Number of skipped unit tests
> 1
Open Issues
Overall issue types - Vulnerabilities, Bugs, and Code Smells
> 0
Duplicated Lines

Defined as the number of lines involved in duplicated blocks. A block of code is considered duplicated under the following conditions.
Non-Java Projects:

  • There should be at least 100 successive and duplicated tokens.
  • Those tokens should be spread over at least:
  • 30 lines of code for COBOL
  • 20 lines of code for ABAP
  • 10 lines of code for other languages

Java Projects:

  • There should be at least 10 successive and duplicated statements regardless of the number of tokens and lines.

Differences in indentation and in string literals are ignored when detecting duplicates.

> 1%
Cloud Service Compatibility
Number of identified cloud service compatibility issues
> 0
See SonarQube’s Metric Definitions for more detailed definitions.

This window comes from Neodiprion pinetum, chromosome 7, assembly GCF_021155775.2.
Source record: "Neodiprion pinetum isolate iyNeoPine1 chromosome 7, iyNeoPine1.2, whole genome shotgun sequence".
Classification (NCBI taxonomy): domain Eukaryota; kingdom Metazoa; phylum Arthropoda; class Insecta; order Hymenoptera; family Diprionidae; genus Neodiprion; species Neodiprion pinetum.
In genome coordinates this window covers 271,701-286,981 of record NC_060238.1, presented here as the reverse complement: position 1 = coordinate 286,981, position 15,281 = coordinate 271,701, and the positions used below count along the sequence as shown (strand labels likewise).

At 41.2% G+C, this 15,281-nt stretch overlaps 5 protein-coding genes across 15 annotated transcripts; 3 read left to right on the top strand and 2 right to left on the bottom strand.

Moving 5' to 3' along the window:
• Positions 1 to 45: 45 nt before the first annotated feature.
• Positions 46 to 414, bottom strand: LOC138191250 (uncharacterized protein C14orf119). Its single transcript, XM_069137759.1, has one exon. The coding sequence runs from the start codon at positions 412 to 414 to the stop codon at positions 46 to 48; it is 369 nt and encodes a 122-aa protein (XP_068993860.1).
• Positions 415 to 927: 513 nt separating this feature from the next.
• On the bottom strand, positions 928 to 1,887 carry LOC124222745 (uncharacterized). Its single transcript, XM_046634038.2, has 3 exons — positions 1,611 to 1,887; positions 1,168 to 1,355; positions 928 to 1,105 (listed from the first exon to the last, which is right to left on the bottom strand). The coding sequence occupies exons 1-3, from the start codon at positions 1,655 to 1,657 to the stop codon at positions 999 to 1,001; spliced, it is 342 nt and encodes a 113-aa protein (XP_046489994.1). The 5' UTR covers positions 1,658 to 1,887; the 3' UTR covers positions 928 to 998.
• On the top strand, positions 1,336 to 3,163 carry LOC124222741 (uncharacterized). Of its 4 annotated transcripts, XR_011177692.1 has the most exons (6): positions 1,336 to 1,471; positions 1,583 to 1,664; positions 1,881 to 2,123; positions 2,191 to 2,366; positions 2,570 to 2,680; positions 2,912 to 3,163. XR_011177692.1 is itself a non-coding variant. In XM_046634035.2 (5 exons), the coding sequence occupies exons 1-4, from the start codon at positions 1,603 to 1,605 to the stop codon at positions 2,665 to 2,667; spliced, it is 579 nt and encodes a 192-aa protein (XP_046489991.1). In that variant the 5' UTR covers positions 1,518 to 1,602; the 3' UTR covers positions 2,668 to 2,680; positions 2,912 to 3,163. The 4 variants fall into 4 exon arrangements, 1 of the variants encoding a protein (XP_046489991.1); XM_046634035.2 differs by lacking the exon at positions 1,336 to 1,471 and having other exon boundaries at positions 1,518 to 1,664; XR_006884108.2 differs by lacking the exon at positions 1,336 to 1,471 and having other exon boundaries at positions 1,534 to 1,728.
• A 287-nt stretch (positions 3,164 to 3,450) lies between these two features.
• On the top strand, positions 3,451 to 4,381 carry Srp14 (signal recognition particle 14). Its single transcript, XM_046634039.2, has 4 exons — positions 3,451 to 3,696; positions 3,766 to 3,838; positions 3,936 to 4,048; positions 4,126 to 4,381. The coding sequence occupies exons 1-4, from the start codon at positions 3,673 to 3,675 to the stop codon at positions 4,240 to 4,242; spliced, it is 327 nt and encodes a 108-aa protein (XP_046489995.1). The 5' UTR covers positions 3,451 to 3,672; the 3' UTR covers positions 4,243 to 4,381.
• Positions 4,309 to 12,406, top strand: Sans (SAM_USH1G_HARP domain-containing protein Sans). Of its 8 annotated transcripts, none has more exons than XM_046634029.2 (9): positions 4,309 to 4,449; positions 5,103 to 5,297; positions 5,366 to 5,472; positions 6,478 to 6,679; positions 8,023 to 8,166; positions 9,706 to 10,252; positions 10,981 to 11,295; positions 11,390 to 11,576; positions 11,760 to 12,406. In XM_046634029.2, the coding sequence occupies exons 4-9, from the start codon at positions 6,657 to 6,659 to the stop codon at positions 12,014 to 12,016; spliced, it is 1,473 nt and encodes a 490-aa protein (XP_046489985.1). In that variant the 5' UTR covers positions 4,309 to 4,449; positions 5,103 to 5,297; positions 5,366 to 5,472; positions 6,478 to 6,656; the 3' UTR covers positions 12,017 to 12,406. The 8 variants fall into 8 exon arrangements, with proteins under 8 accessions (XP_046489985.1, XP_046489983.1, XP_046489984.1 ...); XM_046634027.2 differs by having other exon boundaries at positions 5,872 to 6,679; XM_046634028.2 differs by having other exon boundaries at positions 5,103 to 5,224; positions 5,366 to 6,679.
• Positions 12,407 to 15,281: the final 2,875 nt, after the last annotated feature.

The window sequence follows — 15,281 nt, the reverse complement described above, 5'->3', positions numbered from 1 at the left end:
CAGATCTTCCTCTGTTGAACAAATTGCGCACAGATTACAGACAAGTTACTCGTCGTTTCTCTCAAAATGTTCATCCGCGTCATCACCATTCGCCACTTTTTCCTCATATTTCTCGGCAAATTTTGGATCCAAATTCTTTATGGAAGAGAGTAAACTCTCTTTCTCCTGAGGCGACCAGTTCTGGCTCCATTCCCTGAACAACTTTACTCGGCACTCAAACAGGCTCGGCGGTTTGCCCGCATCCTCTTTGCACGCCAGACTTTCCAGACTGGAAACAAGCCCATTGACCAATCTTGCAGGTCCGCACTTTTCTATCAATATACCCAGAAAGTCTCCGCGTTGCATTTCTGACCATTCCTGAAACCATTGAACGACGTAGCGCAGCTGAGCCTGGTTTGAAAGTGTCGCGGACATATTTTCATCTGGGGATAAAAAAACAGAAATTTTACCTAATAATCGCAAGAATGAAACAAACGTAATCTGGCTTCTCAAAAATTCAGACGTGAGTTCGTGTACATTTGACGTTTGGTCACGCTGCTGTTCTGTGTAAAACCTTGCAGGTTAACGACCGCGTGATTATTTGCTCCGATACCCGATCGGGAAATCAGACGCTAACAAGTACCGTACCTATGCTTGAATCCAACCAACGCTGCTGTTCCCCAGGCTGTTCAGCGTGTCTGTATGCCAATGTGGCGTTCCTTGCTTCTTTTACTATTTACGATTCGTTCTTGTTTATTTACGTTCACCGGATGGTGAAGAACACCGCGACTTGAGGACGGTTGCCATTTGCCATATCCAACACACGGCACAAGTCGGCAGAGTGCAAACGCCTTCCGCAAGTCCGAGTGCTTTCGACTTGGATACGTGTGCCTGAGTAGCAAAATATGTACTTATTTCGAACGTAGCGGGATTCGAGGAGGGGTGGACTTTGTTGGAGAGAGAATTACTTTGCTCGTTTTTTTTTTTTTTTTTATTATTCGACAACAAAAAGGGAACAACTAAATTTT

To learn more about the custom code quality rules run by Cloud Manager, see Custom Code Quality Rules.

Dealing with False Positives dealing-with-false-positives

The quality scanning process is not perfect and will sometimes incorrectly identify issues which are not actually problematic. This is referred to as a false positive.

In these cases, the source code can be annotated with the standard Java @SuppressWarnings annotation specifying the rule ID as the annotation attribute. For example, one common false positive is that the SonarQube rule to detect hardcoded passwords can be aggressive about how a hardcoded password is identified.